Jimmy Savile escaped justice because of libel laws, claims reporter

The Sun attempted to expose Jimmy Savile as a paedophile while he was still alive – only to have to back down because of Britain’s tough libel laws, according to one of the journalists who investigated the case.

Meirion Jones said the tabloid was ready to publish the story in 2008, which could have brought the entertainer to justice while he was still alive. The newspaper’s reporters had signed affidavits from women who had been abused as children by Savile at the notorious Haut de la Garenne children’s home in Jersey.

In an article for the Guardian, Jones said the Sun’s journalists and editors were confident in the evidence that Savile had abused individuals on the island. However, the tabloid’s lawyers were worried they would lose any subsequent libel case and be left with a £1m bill – partly because the victims might not be believed in court.

Jones said the newspaper knew Savile was highly litigious and if they published a story they “would be facing the best QCs money could buy, representing a man who could potentially call Prince Charles, Margaret Thatcher, the heads of charities, the head of the BBC and the pope as character witnesses”.

The journalist, who features in a recent Netflix documentary about Savile, said: “The best guess of the lawyers was that a libel action could cost a million pounds and the Sun would definitely lose. The story was canned and the journalists and editors were furious. But this wasn’t the first or last time that Savile escaped because of our libel laws, which rewarded his deliberate targeting of vulnerable victims.”

Instead, the Sun published a carefully worded article about child abuse at the Jersey care home, along with a picture of Savile on the premises – while repeatedly emphasising that the BBC presenter had no knowledge of what happened there.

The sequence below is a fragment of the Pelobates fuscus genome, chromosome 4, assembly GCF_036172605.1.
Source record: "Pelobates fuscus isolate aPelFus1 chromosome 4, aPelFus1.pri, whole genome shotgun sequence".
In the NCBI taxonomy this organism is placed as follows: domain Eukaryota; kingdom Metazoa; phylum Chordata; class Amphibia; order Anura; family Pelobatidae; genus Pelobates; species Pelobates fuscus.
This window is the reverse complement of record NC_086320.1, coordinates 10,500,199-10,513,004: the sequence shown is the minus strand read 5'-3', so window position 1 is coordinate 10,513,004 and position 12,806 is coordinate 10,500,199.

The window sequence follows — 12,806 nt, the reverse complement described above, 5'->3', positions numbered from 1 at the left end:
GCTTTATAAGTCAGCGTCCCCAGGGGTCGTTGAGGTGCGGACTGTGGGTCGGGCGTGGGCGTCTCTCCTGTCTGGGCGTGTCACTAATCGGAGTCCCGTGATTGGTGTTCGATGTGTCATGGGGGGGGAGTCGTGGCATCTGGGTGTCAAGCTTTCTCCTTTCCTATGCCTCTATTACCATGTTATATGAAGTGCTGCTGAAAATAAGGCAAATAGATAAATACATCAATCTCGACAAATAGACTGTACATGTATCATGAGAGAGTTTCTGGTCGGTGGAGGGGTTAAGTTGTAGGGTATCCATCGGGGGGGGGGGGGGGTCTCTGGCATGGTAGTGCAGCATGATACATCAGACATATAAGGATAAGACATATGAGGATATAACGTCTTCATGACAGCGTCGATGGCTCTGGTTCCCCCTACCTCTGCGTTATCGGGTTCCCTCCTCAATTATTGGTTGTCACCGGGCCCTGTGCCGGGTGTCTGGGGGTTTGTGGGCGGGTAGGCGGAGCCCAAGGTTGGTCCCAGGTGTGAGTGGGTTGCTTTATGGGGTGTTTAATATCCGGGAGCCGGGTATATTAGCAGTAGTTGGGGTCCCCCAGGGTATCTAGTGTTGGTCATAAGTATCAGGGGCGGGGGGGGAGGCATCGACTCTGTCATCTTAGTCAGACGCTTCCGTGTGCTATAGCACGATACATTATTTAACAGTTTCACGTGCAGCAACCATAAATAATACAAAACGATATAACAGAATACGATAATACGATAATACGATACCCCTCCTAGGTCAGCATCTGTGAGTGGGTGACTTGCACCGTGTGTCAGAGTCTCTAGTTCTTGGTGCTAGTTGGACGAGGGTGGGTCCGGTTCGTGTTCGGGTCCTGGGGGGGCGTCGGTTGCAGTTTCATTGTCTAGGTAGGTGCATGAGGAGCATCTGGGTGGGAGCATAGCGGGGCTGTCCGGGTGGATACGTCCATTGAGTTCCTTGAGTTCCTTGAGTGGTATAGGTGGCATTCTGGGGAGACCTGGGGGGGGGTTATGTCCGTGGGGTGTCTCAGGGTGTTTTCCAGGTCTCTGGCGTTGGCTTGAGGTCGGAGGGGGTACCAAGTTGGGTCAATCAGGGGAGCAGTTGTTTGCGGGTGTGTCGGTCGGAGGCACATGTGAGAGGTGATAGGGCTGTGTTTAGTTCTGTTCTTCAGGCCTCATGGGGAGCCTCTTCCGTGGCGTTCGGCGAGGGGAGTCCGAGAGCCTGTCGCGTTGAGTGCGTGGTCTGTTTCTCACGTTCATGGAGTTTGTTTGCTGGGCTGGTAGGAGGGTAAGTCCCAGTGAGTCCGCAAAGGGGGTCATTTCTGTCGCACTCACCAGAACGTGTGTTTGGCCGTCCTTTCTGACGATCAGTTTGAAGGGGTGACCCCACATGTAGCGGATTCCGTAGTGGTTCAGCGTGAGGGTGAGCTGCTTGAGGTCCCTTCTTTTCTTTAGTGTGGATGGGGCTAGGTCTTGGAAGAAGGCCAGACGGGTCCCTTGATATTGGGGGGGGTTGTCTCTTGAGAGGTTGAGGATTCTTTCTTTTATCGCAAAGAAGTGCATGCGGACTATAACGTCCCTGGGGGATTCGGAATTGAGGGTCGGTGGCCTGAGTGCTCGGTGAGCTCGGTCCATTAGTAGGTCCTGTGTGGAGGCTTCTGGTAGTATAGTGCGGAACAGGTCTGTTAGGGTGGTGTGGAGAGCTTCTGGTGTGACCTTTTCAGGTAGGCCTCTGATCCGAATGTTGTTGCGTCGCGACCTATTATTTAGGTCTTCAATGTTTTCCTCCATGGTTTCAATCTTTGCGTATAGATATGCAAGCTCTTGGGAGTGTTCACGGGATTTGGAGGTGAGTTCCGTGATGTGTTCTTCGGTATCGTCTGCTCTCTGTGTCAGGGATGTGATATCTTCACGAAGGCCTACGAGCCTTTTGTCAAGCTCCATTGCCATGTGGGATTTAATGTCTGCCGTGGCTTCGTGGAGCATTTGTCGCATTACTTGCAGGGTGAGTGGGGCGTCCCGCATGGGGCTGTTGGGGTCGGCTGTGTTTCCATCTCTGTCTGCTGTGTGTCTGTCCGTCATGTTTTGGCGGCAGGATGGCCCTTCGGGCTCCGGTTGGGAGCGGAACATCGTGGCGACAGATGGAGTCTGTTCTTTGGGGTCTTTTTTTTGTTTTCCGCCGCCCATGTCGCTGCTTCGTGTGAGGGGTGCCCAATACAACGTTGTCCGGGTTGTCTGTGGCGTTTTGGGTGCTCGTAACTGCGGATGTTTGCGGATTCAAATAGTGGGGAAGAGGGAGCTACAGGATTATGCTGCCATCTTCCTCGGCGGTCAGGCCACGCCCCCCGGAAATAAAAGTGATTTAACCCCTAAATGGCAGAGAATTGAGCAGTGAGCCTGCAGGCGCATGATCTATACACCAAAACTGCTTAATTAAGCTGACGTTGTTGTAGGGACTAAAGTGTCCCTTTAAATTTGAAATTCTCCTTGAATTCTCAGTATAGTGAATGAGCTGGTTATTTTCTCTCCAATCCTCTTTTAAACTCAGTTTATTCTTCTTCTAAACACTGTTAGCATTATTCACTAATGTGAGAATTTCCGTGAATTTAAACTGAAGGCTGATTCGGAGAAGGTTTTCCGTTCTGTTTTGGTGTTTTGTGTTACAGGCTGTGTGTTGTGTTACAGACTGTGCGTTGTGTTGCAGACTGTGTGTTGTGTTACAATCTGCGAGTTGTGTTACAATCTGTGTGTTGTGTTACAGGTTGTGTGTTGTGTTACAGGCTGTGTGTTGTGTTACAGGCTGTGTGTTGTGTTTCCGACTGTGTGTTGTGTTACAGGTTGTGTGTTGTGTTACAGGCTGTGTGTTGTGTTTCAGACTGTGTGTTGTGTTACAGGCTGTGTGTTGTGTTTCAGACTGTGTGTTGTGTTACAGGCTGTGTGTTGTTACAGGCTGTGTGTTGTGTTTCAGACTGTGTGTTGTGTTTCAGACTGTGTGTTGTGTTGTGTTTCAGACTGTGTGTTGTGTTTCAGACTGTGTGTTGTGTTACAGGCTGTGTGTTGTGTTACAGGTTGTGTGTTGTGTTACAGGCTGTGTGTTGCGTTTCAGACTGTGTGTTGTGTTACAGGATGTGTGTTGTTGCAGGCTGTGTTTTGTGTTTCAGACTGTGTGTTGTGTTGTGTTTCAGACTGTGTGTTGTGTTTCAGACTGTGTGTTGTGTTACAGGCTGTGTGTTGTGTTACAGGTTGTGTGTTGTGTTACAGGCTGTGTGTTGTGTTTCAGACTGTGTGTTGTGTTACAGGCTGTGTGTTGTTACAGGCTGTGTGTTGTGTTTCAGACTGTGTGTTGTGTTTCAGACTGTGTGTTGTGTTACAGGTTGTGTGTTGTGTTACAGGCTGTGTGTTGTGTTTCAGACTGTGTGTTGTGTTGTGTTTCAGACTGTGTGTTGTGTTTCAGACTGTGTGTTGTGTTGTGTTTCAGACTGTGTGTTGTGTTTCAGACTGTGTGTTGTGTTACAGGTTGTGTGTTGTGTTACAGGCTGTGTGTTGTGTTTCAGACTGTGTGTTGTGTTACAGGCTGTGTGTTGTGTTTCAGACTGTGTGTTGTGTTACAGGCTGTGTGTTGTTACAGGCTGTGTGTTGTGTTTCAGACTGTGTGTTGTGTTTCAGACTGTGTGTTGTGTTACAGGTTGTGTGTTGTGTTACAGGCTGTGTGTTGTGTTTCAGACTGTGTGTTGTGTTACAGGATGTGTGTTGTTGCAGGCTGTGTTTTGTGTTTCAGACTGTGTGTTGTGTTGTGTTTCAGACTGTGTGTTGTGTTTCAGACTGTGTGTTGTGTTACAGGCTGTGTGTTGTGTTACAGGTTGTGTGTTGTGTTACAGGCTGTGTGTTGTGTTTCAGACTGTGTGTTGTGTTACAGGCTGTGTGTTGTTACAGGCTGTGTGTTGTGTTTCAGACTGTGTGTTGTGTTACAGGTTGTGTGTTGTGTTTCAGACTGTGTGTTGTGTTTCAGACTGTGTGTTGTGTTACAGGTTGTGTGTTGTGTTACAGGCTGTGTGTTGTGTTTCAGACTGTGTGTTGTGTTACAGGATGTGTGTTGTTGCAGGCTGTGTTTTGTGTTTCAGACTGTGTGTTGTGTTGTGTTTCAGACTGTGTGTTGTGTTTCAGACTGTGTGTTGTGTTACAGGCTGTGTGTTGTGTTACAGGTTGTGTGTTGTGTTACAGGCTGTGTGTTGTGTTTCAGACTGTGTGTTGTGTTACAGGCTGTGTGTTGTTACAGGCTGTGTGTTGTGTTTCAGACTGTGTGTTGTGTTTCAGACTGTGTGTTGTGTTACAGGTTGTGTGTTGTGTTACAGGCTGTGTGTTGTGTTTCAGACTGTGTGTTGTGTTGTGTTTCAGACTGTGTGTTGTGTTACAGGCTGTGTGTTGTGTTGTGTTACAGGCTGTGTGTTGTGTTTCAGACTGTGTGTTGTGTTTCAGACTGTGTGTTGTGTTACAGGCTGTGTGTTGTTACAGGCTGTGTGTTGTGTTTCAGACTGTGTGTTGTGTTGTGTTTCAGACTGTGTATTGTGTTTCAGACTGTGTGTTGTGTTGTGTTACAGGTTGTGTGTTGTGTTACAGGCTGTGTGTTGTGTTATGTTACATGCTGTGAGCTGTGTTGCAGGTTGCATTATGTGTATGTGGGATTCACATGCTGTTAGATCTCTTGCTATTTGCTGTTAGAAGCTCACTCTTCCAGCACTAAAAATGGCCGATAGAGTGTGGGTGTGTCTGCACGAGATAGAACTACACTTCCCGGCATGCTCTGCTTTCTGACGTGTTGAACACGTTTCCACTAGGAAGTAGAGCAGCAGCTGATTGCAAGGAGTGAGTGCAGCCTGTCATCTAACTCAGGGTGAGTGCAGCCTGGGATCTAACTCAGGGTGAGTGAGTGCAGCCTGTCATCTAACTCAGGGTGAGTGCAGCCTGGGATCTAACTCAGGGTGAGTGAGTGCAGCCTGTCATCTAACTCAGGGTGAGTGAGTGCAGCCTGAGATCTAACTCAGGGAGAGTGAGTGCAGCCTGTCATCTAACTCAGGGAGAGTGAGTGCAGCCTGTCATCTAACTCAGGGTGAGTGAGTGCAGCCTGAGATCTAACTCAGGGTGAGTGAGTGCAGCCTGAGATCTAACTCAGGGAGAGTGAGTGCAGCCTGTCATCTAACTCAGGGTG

Despite this, Savile’s lawyers still threatened legal action when the Sun published a picture of Savile with children at the care home. A copy of the legal threat sent to the Sun in 2008, seen by the Guardian, was sent on behalf of Savile by Fox Hayes Solicitors, a Leeds business which is now defunct.

Emphasising the “huge sums” that Savile’s charity work had raised for children, the lawyers demanded the Sun issue a prominent statement “making clear that any visit to the home was entirely innocent”, delete the article from its website, and pay Savile compensation “for the injury to his feelings and reputation”.

The legal firm said child abuse was the “antithesis of everything he [Savile] has worked tirelessly to prevent”. They insisted the entertainer did not remember visiting children at the care home in the 1970s but “any such visit would have been unexceptional save for the pleasure it may have given”.

After Savile’s death in 2011, hundreds of his victims came forward. The public eventually learned that one of Britain’s most famous light entertainment stars was also one of the country’s most prolific paedophiles.

Jones, now editor of the Bureau of Investigative Journalism, helped to tell the victims’ stories – but only after BBC bosses blocked his initial investigation from appearing on Newsnight in one of the corporation’s worst scandals.

He is now urging the government to reform Britain’s libel laws to make it easier for investigative stories to be published, warning they have been used by people ranging from Savile to major corporations and Russian oligarchs to avoid scrutiny. The justice secretary, Dominic Raab, is currently overseeing a review of the relevant legislation.

A spokesperson for the Sun declined to comment.

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